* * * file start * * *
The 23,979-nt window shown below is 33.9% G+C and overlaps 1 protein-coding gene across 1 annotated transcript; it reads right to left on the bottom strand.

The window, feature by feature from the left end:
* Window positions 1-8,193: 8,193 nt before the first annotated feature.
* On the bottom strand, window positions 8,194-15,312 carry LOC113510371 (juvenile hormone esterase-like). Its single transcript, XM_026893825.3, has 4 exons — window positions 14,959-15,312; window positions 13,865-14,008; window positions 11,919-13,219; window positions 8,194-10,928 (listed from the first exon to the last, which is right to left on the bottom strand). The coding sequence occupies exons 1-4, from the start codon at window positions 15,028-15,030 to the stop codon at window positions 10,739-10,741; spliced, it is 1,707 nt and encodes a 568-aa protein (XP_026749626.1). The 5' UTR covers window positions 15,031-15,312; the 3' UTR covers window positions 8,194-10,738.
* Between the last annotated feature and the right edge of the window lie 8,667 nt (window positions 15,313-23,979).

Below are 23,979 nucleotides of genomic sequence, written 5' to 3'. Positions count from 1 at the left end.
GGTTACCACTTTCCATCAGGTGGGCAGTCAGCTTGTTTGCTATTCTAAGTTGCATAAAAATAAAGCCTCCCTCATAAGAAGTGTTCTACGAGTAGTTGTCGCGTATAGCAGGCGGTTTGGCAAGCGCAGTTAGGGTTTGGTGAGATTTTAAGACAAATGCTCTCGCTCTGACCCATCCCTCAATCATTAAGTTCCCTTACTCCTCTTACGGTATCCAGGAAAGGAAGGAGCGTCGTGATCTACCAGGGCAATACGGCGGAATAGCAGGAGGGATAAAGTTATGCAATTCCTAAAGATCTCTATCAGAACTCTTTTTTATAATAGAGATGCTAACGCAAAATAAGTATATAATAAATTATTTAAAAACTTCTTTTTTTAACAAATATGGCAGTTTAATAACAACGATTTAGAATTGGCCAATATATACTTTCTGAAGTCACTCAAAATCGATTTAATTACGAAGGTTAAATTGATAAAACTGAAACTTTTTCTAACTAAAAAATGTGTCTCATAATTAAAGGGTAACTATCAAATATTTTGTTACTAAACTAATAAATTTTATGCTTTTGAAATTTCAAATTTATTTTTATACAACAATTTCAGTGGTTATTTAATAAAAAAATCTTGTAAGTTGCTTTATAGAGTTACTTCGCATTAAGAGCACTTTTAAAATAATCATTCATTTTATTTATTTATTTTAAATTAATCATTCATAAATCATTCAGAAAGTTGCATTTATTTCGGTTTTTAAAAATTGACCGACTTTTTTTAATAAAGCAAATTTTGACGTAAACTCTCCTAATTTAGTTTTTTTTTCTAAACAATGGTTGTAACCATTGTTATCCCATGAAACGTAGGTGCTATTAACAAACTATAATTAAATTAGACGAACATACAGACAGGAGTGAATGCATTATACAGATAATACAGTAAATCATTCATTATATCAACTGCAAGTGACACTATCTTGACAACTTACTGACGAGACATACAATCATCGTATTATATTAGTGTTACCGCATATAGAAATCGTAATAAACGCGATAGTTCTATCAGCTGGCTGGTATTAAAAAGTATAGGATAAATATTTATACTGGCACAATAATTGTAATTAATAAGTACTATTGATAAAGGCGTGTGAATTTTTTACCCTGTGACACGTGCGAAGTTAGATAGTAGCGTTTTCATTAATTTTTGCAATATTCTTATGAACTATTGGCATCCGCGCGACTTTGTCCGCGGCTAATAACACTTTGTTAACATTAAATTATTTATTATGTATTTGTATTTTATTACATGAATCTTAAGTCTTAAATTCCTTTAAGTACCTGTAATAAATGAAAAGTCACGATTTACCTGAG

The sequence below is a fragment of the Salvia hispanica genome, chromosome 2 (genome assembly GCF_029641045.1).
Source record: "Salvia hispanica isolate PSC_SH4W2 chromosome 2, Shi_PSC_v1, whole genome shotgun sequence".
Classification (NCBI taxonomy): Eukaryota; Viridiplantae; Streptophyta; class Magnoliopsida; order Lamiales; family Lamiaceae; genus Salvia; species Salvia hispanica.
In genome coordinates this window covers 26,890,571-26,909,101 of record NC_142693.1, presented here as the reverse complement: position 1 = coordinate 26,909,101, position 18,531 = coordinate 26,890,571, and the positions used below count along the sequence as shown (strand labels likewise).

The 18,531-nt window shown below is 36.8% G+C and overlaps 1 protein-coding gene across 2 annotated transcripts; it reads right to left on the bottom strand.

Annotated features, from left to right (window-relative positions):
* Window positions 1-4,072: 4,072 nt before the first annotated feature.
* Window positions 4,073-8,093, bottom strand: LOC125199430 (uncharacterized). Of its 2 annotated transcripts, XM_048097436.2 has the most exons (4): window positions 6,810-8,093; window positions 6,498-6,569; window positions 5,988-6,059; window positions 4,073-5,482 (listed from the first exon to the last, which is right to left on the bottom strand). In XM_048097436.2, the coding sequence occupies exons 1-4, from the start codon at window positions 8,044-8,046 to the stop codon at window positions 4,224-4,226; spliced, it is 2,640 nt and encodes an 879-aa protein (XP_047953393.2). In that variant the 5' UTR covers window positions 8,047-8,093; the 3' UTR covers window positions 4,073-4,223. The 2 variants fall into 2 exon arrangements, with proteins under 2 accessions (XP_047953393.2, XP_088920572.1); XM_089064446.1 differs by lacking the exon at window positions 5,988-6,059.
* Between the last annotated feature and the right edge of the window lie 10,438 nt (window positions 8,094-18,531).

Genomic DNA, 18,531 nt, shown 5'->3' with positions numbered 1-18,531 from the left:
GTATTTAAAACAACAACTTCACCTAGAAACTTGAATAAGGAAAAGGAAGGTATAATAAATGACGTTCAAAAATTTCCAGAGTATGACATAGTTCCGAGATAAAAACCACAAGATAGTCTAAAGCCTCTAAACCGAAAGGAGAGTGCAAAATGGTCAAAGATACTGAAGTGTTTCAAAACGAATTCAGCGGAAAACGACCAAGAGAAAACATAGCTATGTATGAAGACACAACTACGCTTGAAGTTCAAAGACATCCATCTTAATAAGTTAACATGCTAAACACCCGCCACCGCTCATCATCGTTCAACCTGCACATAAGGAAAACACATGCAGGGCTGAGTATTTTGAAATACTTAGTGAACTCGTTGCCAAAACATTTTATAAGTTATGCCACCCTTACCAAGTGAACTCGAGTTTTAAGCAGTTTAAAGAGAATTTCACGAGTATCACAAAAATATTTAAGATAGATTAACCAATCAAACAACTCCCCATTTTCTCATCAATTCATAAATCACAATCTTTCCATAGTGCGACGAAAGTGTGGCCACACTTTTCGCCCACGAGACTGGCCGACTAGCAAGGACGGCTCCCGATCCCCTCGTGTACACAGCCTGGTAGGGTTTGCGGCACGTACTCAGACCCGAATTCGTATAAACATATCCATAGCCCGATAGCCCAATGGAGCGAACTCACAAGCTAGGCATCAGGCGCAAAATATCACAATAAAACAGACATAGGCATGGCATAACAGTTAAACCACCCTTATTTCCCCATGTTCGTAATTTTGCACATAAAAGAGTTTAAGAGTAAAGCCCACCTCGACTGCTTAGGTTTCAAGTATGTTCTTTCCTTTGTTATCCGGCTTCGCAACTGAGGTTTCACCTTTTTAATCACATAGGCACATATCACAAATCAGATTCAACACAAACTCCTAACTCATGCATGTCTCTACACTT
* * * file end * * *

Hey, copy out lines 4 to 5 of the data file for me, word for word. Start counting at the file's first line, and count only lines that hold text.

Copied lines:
* On the bottom strand, window positions 8,194-15,312 carry LOC113510371 (juvenile hormone esterase-like). Its single transcript, XM_026893825.3, has 4 exons — window positions 14,959-15,312; window positions 13,865-14,008; window positions 11,919-13,219; window positions 8,194-10,928 (listed from the first exon to the last, which is right to left on the bottom strand). The coding sequence occupies exons 1-4, from the start codon at window positions 15,028-15,030 to the stop codon at window positions 10,739-10,741; spliced, it is 1,707 nt and encodes a 568-aa protein (XP_026749626.1). The 5' UTR covers window positions 15,031-15,312; the 3' UTR covers window positions 8,194-10,738.
* Between the last annotated feature and the right edge of the window lie 8,667 nt (window positions 15,313-23,979).